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Development of novel diagnostic and therapeutic approaches to improve patient outcome in lung and pancreatic tumours

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Targeting lipid biosynthesis in cancer

Current projections estimate that lung and pancreatic cancer will be the main causes of cancer-related deaths in the next decades. European researchers joined forces to facilitate substantial progress in their management.


Epithelial cancers, such as non-small cell lung cancer and pancreatic ductal adenocarcinoma, represent the leading causes of death in the Western world. They are characterised by primary and acquired resistance to most drugs used for cancer therapy, clearly indicating the need for novel treatments. Despite the significant heterogeneity of these tumours, certain biochemical features are common to most of them, including signalling molecules and biochemical pathways. The scope of the EU-funded CANCERALIA (Development of novel diagnostic and therapeutic approaches to improve patient outcome in lung and pancreatic tumours) project was to improve survival of patients with lung and pancreatic cancer by studying the contribution of certain pathways to cancer risk. The generated knowledge should in the long run lead to the development of novel therapeutic strategies. Most studies so far have focused on pathways required for protein synthesis or cell growth. CANCERALIA researchers focused on pathways implicated in membrane lipid biosynthesis given their vitality for cell maintenance. For example, the Kennedy pathway is crucial for the biosynthesis of membrane lipids and choline kinase is a central enzyme for tumour growth. Small molecule inhibitors of choline kinase have already reached clinical evaluation as an anti-cancer strategy. The consortium performed lipidomics analysis in primary samples and xenograft tumours, and assigned particular profiles to cancer subtypes. They also identified predictors of response to inhibitors of choline kinase. Project activities additionally unveiled novel mechanisms underlying the observed resistance to choline kinase inhibitors, and identified the molecular pathways involved. As a solution to this major hurdle of cancer treatment, they proposed new targets for future drug development. Overall, the activities of the CANCERALIA initiative demonstrated the capacity to translate cellular and molecular knowledge into better tools for patient management. The generated deliverables will lead to better strategies for patient stratification, help identify risk and apply novel therapies on a personalised basis.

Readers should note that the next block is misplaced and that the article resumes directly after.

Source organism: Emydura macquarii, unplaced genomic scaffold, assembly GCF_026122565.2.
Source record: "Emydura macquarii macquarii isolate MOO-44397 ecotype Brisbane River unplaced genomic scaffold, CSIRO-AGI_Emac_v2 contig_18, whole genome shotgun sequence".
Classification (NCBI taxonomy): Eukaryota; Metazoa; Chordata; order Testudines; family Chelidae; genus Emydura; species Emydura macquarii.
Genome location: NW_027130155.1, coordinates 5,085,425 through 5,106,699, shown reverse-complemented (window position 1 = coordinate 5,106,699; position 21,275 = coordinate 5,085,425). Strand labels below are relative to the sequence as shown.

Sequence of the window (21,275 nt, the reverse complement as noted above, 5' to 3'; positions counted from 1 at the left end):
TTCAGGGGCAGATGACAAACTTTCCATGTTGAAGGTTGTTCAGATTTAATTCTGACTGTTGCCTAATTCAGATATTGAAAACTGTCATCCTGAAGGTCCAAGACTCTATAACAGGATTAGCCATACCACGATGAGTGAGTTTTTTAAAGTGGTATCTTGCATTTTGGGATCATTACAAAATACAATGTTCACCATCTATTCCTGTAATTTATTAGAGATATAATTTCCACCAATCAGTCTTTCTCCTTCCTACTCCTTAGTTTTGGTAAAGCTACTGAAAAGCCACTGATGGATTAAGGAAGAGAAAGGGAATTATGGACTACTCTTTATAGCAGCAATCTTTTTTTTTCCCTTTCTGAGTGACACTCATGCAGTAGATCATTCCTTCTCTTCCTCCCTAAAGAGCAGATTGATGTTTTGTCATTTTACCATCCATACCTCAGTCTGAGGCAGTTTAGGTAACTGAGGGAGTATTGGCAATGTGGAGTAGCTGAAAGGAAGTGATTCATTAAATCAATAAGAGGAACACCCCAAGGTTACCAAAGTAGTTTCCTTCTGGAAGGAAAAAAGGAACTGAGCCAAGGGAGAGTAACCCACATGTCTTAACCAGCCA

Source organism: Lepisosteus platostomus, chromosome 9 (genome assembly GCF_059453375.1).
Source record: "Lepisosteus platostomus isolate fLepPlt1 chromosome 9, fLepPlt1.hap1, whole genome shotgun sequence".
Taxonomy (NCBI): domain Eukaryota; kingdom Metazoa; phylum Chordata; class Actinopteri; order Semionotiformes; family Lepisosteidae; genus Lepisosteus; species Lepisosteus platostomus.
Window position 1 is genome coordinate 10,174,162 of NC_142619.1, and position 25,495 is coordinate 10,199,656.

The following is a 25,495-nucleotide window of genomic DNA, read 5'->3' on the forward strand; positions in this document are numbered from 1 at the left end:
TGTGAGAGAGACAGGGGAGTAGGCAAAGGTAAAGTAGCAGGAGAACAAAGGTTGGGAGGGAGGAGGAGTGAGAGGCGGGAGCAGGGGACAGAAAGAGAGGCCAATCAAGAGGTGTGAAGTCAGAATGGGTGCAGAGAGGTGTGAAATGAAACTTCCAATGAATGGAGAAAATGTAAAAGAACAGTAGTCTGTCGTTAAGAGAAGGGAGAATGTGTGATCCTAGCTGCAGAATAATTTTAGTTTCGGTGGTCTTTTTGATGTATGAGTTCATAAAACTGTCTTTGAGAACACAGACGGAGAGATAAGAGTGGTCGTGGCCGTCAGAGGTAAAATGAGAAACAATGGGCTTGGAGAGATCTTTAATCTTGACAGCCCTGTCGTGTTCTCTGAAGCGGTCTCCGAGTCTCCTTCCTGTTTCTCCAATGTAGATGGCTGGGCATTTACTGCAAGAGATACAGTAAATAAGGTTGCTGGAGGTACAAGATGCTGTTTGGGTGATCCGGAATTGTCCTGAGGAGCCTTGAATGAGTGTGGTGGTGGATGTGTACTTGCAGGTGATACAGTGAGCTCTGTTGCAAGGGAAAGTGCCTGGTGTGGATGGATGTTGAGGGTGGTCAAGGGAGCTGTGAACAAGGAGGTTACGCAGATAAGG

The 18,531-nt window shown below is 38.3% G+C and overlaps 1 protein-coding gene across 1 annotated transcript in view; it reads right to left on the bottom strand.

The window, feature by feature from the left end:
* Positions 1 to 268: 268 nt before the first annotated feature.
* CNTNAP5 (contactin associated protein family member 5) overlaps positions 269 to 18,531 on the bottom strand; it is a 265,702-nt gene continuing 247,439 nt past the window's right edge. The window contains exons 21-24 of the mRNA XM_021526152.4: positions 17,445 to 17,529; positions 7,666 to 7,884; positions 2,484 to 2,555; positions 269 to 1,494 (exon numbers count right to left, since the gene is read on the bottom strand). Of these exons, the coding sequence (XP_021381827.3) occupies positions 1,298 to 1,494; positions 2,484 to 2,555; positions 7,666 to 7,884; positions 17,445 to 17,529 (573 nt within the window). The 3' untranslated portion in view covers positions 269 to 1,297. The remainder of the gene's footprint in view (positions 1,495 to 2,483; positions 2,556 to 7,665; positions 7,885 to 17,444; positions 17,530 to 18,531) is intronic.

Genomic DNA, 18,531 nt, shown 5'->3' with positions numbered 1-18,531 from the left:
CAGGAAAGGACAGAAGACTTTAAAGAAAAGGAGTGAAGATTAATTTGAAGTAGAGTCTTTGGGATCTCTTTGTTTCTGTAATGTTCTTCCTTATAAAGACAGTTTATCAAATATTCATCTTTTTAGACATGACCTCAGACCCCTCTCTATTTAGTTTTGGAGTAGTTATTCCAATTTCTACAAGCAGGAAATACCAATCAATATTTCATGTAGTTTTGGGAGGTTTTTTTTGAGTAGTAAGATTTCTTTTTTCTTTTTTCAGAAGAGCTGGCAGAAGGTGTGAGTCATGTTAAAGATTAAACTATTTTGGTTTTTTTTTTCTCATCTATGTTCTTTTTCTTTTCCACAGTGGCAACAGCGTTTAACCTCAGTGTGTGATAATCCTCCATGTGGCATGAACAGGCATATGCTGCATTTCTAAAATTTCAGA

Lipid biosynthesis, pancreatic cancer, lung cancer, resistance, Kennedy pathway, choline kinase

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